Now, here's one that’s turned up all over the place, a few variations of this one, the one on the Telstra website, dialing 90# allows another person to access your mobile service via your SIM card. No, it’s not true. There are other variations of that where they say dialing a certain number will, when someone rings you, give them access to your phone system or some other nonsense. It’s not true. Well, okay, it’s not true generally. If you are really concerned about it, then contact your telco; but I don’t think that security flaw has existed in phone systems for ages. I remember Telstra said once that their old PABX systems did have a flaw of some sort like that and, in fact, there was a story either earlier this year or late last year where one of the private hospitals here in Canberra got … well, they had an old PABX system, and someone found their way in and started making all these strange international calls, and it cost them a fortune. But, yeah, it’s generally not true. The only time I have ever heard of this happening is on the PABX system; so if you have got a PABX in your business or your office, whatever, just check up with your telco if you are concerned.

Here is another one: computer email viruses can affect mobile phones. That’s not true. Telstra say that in mid-2000 a rumour surfaced claiming that a virus called Timofonica or Virtual Basic Script was causing damage to mobile handsets after being transmitted by email. No, afraid it’s not true. Symantec, I can't stand their antivirus software; but they have very good information on their website about viruses and virus hoaxes. Personally, I use Avast Antivirus, but that’s just a personal choice, in Windows, anyway. They have actually got two variants of it from 1999, one saying that “if you receive a phone call and your mobile displays “ACE-?” on the screen, don’t answer this call, end the call immediately; if you answer the call, your phone will be infected by the virus. The virus will erase all IMEI and IMSI information from both your phone and your SIM card, which will make your phone unable to contact with the telephone network.”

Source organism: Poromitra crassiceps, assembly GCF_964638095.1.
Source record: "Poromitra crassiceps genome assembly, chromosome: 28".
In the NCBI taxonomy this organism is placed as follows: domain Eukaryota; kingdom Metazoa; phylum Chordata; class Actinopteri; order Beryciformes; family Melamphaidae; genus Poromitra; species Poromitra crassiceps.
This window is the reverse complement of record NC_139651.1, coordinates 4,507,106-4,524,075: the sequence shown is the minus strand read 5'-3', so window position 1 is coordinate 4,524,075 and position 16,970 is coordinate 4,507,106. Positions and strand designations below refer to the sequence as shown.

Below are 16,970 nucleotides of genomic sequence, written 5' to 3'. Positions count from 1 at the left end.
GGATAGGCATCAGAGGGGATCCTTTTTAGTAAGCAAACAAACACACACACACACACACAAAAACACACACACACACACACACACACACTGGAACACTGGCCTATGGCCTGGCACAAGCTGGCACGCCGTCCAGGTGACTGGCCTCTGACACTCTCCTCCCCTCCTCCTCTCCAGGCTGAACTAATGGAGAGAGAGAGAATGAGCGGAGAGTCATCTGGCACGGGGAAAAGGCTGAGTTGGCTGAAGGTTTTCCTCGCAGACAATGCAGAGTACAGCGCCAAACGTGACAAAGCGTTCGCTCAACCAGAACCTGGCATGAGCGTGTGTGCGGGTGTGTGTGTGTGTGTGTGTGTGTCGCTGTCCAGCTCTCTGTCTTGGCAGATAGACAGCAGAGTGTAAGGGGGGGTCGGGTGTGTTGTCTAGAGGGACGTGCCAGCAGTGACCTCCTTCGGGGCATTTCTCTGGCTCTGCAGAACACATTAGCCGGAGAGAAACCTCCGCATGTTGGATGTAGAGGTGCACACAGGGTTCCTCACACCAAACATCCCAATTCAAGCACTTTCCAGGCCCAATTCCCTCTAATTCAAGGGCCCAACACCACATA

The other one, “all mobile phone in digital system can be infected by this virus. If you receive a phone call and your phone display ‘Unavailable’ on the screen, for most of digital mobile phones with a function to display incoming-call telephone number, don’t answer the call, end the call immediately, blah, blah, blah, blah, blah.” The similarity between the two emails is that on both, they tried saying that CNN were covering the story. Well, it’s not true, ignore it.